The story of Estancia Buenaventura SRL is really the story of four
families, two from the United States and two from Argentina,
who through good fortune came to know each other and decided
to engage in business together. The two Argentine families
are headed by Pedro A. Arias and Osmar A. Monaldi. Carl is
heavily involved in the day-to-day management of the Estancia
with Pedro serving as our Managing Partner. The two American
families are those of Christopher G. Oechsli and J. Carl Mundt
both of whom live near Seattle, Washington. They are especially
involved in long range planning, financing and marketing and
in the company’s organic polenta project in the U.S.
The four partners are in daily contact by telephone and E-Mail.
In addition, the partners meet in Argentina or the United
States 4 or 5 times per year.
Pedro Arias lives in the Argentine province of Salta and is a member
of one of the oldest families in Argentina whose roots go back to
the original Spanish colonists who came down into Argentina from
Peru looking for silver in the 1500’s. Pedro is educated as
an agricultural engineer and has spent his life engaged in agriculture
in Salta. Osmar Monaldi’s paternal ancestors arrived in Argentina
from San Marino in Italy around 1900. The family made their way
to the province of Jujuy, immediately to the north of Salta, and
began to carve out lives as farmers. While still a young man, Osmar
pioneered the development of farming in a remote region of northwestern
Argentina known as the Valley of Anta. Over a 20-year period, from
1985-2005, he built himself up until now he farms an immense amount
of property in Anta – nearly 20,000 hectares or 50,000 acres
– and is one of the most experienced farmers in that part
of the country. The Arias and Monaldi families have had much interaction
over the years and Pedro and Osmar have known each other since they
Chris Oechsli is an American born in Costa Rica of Swiss and Syrian
descent; he spent most of his youth in Latin America. By training
he is an attorney but for the past 15 years he has worked in London
and now in Seattle for a charitable foundation. Carl Mundt, also
an American, is of Irish and German descent. He was born in New
York City but spent many years as a youth in Uruguay and Argentina.
He is also an attorney by profession and it was in a law firm in
Seattle in 1980 that Chris and Carl first met. In 1990 Carl left
his law practice behind and went into business with a commercial
fishing company in Seattle. In 1992 he lived in Buenos Aires with
his family for six months while he was starting his company’s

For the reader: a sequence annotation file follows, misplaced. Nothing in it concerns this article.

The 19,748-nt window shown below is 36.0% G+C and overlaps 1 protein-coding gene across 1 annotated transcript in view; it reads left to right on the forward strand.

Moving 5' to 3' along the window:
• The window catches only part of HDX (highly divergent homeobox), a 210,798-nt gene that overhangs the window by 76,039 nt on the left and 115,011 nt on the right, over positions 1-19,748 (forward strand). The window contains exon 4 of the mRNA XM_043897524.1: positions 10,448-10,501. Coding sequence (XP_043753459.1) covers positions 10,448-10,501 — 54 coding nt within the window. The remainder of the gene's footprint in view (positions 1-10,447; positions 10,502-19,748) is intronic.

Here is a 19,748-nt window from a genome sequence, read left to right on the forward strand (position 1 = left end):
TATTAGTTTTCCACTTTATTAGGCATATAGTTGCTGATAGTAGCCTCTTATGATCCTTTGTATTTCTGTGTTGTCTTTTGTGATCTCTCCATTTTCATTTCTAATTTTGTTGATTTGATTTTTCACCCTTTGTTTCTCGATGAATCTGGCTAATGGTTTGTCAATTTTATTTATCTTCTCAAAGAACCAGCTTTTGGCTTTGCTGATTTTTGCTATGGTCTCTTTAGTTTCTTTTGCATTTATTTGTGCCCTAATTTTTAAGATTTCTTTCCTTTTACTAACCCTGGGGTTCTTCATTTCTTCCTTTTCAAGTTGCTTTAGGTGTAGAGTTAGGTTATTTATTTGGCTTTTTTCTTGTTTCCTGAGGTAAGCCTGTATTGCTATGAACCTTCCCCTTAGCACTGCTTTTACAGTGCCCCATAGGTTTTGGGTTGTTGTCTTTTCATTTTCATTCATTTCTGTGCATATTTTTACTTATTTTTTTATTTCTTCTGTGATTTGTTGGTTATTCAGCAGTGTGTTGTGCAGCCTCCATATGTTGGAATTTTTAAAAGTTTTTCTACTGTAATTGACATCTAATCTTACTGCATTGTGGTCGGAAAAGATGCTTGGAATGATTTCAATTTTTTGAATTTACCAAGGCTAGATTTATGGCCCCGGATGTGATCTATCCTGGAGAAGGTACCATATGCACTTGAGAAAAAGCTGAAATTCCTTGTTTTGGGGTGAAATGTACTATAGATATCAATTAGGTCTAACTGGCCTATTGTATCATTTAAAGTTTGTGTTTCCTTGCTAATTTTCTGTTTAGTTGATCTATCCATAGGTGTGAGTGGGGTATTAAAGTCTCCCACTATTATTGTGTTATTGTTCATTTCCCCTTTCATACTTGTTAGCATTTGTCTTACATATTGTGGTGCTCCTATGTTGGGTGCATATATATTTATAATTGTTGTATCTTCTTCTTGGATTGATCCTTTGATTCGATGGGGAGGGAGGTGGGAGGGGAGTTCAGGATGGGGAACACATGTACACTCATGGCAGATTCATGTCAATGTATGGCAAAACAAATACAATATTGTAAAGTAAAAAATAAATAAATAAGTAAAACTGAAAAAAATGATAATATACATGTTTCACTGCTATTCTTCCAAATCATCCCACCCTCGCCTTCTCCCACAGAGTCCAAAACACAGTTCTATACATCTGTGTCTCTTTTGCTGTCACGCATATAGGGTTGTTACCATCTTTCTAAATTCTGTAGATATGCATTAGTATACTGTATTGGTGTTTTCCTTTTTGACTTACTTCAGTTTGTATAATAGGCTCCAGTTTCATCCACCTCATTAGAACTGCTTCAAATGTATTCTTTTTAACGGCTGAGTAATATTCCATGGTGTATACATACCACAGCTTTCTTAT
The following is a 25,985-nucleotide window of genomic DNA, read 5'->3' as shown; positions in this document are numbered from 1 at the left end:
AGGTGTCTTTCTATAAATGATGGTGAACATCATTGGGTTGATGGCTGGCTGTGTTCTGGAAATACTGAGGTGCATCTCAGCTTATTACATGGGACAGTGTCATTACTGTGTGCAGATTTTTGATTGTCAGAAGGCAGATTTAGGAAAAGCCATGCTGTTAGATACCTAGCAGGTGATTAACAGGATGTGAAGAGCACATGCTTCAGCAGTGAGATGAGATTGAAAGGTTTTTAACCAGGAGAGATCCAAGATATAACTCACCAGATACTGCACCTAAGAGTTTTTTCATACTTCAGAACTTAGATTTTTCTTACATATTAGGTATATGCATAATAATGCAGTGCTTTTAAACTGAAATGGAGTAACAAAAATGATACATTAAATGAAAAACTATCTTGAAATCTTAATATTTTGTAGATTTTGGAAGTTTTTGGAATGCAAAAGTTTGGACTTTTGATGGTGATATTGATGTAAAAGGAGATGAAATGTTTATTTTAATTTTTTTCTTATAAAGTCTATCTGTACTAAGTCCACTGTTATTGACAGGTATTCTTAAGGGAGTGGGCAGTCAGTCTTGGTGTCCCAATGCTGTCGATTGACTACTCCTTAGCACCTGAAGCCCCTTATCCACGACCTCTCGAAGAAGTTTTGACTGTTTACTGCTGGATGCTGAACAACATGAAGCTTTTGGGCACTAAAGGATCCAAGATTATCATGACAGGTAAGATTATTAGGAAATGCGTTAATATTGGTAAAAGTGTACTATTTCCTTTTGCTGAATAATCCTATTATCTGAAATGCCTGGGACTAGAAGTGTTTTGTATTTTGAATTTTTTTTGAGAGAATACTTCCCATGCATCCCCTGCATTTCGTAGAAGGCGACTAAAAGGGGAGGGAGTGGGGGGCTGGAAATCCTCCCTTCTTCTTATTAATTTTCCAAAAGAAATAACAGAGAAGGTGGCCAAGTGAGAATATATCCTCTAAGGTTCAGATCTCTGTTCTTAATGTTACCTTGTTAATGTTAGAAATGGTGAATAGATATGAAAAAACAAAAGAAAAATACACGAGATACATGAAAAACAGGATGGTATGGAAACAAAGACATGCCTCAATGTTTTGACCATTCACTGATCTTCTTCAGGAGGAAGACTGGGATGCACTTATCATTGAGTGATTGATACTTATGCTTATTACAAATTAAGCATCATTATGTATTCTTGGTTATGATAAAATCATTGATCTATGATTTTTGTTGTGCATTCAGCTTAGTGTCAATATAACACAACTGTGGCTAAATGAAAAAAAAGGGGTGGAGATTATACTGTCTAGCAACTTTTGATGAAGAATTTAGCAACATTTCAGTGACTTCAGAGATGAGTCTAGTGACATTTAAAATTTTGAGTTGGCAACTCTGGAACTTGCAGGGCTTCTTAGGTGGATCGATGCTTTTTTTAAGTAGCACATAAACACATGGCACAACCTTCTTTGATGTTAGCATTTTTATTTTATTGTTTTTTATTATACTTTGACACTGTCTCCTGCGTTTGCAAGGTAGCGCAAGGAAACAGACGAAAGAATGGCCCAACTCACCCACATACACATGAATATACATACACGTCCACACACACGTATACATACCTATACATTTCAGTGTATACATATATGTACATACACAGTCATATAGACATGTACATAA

fishing operations in Tierra del Fuego. By 1994 the company had
grown to be one of the largest fishing companies in the world and
Carl was Chairman of the Board. He retired from the fishing industry
in 1994 and soon after, during a family trip, he happened to meet
Pedro Arias. That chance meeting led to many further contacts and
as they say “The rest is history”!
In 1998 the four partners formed an Argentine Company called Estancia
Buenaventura SRL. “Estancia” is a traditional Spanish
word meaning a place “to stay” or “to stop”.
In the old days in Argentina, travelers crossing the immense tracts
of uninhabited land would arrive at widely scattered farms where
they would be welcomed and given food and shelter. These stopping
places came to be known as “estancias”. “Buenaventura”
means “good fortune” in Spanish and “SRL”
stands for “Sociedad de Responsabilidad Limitada” which
is the equivalent of a limited liability company in the United States.
The Company purchased an 8000 hectare
(20,000 acre) piece of property in the Anta area of Salta in May
of 1998. 8000 hectares comprise 80 square kilometers (30 square
miles). The property had never been used before our purchase other
than for selective logging. The partners made the decision to
devote the entire Estancia to organic agriculture.
Immediately after the Closing, we began the process of qualifying
for organic status and, after a rigorous inspection by Argentine
authorities and certifying agents, we received our organic certification.
In 2004, after 6 years in organic
agriculture, the Estancia suffered a severe attack by the Asiatic
soybean leaf rust, a virulent fungus that originated in Japan and
attack completely destroyed the field affected. The partners
met in emergency session to discuss their options. Their research
revealed that once present at the farm the fungus could not be
eradicated, only controlled. Regrettably there were no options
except the use of fungicide which was of course prohibited in organic
soybeans were and are the principal crop of the Estancia, the partners
made the sad decision to withdraw the Estancia from organic agriculture
and since 2005 we have conducted a conventional agricultural operation.
As a footnote, the Asiatic soybean
leaf rust fungus has now traveled to the southern U.S. and imperils
the US production of organic soybeans as well.